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Columbus taking possession of the new country. Published by the Prang Educational Co., 1893

Columbus taking possession of the new country. Published by the Prang Educational Co., 1893

Columbus Day celebrates the Arrival of Christopher Columbus in the New World on October 12, 1492.

Columbus was the European Explorer who claimed the discovery of the New World in 1492, although he probably was not the first European to land there, and definitely not the first person to live there.

There were many reasons that Spain sent Columbus to discover the New World, and why many other nations sought it. One was that they were looking for a faster passageway to the East Indies, which had much-desired varieties of spices. Previously, to get to the East, you would have to brave the Cape of Good Hope in South Africa, only discovered in 1488 and very dangerous. Very few men wanted to sail there. Another reason that this new passageway was important was because it could lead to new treasures. However, very few dared to wonder what was beyond the Atlantic Ocean. There were many rumors of Sea Serpents, and also of the End of the World, the “End” referring to what happened when you sailed off the edge of the world, back then believed to be flat. There were many risks, and even though they may seem silly to you now, the Europeans did not know what would happen.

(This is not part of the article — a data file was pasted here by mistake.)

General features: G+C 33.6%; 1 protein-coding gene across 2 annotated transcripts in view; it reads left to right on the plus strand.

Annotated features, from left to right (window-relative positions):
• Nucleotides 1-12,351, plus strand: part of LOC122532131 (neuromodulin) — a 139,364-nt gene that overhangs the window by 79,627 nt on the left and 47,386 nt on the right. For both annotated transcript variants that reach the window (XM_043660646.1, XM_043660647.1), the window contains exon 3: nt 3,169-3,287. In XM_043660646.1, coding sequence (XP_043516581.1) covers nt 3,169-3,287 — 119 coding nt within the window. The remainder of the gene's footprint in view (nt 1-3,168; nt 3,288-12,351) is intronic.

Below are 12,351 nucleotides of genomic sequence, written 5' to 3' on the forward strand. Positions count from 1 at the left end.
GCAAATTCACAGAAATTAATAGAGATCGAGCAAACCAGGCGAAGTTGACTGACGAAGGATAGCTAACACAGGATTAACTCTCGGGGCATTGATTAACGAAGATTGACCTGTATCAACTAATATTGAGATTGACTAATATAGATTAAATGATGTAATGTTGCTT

The question was: who would gain the many riches? The answer is: Spain, of course! The first European nation to discover the New World was also the first nation to exploit it, which it did during the entire 16th Century.  Spain conquered the Incans and the Aztecs and exploited the mountains of riches, especially gold and silver, that the Native Americans had. The Spanish had two advantages: 1. They had better equipment than the Natives, and 2. The Natives were not immune to European diseases, which resulted in them dying in the millions. The Spanish easily conquered South America, but by this time other nations were looking to America with greed. Soon, England and France created their colonies and empires in the New World. This undoubtedly would bring much conflict in the future.

Columbus Day became a national holiday in 1937, though it was celebrated many times before then. Some people nowadays believe that Columbus Day should not be so, because of the unfair treatment of the Native Americans, but it remains a holiday.

What are your thoughts on this very important day in history?